Tuesday, July 31, 2012
Bob Harrison lost his class ring in 1967 while attending College of the Redwoods in Eureka, Calif.
Today, he wears the Del Norte High School Class of 1966 ring on his finger.
"I looked at my initials in there and said, 'That's it. That's mine. How do those kinds of things happen? It was just an awesome experience. I needed that really bad," said Harrison.
In 2010, he lost his wife, Annie, to bone marrow cancer. He felt his luck would never turn around.
"I haven't had a lot of luck the last few years. Things haven't gone very good," he said while recalling Annie's two-year-long battle with cancer.
On July 14th, his luck changed.
A classmate asked him if he had lost a class ring.
"She said, 'It just got 'BH' inside it, in big letter initials,' and she said, 'I've taken [it to] the other three guys out of the yearbook, besides you, and I've already verified that it's not their ring," said Harrison.
After the conversation, the man who found the ring contacted Harrison. A few days later, the ring came in the mail along with a note.
"It was just a good feeling to get the owner back the ring. The only thing it would mean anything to me would be the monetary value but I know the value to him is a lot higher than that," said Bob Webb, who found the ring in Eureka. The retired construction worker found the ring between 1998 and 1999, while digging the ground to make way for a sidewalk.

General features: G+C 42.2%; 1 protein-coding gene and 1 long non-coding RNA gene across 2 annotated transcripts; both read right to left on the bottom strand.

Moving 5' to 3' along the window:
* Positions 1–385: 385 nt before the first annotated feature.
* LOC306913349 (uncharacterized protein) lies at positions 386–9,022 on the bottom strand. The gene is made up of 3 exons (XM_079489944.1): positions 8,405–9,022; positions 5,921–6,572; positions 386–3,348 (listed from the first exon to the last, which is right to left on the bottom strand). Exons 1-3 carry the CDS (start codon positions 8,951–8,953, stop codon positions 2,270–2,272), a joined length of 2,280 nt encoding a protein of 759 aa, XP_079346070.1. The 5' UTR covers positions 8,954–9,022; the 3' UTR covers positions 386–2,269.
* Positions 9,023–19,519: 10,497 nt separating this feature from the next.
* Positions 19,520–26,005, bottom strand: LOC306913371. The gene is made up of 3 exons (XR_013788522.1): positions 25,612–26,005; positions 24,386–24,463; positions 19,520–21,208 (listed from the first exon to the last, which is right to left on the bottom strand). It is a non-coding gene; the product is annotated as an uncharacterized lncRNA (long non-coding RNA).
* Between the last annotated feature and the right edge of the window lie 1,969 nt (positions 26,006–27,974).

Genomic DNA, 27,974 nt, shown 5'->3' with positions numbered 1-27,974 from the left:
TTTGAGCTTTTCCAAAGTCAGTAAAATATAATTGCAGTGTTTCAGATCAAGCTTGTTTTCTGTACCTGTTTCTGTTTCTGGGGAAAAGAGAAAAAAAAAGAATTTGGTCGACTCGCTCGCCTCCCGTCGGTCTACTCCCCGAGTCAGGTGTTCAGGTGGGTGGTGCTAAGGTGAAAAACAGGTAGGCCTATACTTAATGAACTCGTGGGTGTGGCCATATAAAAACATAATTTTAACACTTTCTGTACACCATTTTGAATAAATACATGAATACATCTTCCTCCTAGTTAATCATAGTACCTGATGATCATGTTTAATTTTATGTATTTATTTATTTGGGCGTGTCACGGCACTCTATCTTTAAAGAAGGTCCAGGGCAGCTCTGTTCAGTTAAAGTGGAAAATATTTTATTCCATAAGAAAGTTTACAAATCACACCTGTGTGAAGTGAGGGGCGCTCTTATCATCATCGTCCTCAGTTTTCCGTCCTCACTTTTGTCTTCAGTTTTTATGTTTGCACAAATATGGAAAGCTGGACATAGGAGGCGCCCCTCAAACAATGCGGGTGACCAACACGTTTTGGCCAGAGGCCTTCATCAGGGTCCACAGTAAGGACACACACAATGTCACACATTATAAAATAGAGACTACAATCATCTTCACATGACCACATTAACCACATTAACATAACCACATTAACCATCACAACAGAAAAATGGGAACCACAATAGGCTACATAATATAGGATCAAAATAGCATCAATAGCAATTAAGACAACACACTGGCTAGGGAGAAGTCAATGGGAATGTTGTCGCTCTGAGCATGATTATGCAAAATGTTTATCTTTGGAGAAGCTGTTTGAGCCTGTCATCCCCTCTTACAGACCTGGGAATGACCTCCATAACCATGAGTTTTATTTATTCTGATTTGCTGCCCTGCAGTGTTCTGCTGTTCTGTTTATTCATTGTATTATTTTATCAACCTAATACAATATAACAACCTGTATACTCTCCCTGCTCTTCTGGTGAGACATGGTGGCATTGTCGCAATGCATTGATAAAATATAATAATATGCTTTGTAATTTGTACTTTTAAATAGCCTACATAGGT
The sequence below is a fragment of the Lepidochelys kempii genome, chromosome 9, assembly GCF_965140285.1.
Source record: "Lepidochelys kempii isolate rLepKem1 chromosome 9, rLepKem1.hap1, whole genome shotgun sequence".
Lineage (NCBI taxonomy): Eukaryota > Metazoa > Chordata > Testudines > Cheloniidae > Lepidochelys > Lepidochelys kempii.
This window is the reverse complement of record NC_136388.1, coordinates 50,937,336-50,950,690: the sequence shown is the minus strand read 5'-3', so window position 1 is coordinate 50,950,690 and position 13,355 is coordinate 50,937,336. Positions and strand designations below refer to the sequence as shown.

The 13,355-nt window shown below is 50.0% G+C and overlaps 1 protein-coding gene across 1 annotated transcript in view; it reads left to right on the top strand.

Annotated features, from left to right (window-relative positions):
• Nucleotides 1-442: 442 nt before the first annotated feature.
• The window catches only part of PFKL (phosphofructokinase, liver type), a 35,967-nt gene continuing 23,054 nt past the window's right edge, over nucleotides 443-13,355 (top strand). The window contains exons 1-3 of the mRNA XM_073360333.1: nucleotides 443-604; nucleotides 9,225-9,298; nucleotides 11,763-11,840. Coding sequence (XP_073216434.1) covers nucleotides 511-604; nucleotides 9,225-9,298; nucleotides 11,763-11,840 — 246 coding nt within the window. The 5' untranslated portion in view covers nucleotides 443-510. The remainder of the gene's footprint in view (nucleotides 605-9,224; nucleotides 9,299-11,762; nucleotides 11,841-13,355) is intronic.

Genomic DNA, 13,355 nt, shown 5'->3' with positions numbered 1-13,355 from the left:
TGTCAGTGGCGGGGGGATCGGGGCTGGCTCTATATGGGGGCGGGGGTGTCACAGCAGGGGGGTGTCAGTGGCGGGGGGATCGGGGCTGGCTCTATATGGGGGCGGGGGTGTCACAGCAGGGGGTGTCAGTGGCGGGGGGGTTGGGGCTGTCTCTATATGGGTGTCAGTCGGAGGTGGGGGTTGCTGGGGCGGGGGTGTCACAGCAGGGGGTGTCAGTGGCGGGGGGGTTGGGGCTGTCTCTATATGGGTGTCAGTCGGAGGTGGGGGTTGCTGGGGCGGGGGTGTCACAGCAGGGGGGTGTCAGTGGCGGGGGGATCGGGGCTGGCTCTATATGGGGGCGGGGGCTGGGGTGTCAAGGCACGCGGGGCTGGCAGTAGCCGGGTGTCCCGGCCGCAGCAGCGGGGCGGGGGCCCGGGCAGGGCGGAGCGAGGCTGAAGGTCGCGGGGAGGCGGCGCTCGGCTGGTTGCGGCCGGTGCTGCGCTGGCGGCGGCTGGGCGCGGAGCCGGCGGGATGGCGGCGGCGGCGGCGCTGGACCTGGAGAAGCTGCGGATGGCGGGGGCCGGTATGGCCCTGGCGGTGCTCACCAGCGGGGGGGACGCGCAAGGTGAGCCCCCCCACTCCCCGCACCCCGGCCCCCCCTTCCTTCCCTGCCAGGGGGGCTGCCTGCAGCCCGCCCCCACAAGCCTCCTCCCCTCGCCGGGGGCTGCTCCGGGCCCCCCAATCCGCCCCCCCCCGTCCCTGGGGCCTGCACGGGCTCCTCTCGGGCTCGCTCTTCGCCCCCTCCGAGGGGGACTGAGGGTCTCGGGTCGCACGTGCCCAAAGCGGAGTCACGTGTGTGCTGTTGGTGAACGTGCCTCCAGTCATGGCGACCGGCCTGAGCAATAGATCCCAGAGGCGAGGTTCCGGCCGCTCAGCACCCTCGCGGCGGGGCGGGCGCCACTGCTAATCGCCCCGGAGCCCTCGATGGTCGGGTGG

After finding it, Webb said he contacted the school but failed to find the owner. The ring sat on his dresser for nearly 13 years. A few weeks ago, he found an acquaintance that graduated from Del Norte High School and the search began again.
"Had I had a computer, I could've probably done it a lot faster but what I did is somebody else did the footwork for me on the computer and it didn't take no time at all to find the owner. Had I known that, I would've probably got it back to him," said Webb.
Harrison feels lucky to have the ring back and gives credit to Annie.
"Forty-five years it's been gone and I still believe that my wife had something to do with this," said Harrison.
Harrison plans to personally thank Webb and his wife in California sometime this Fall.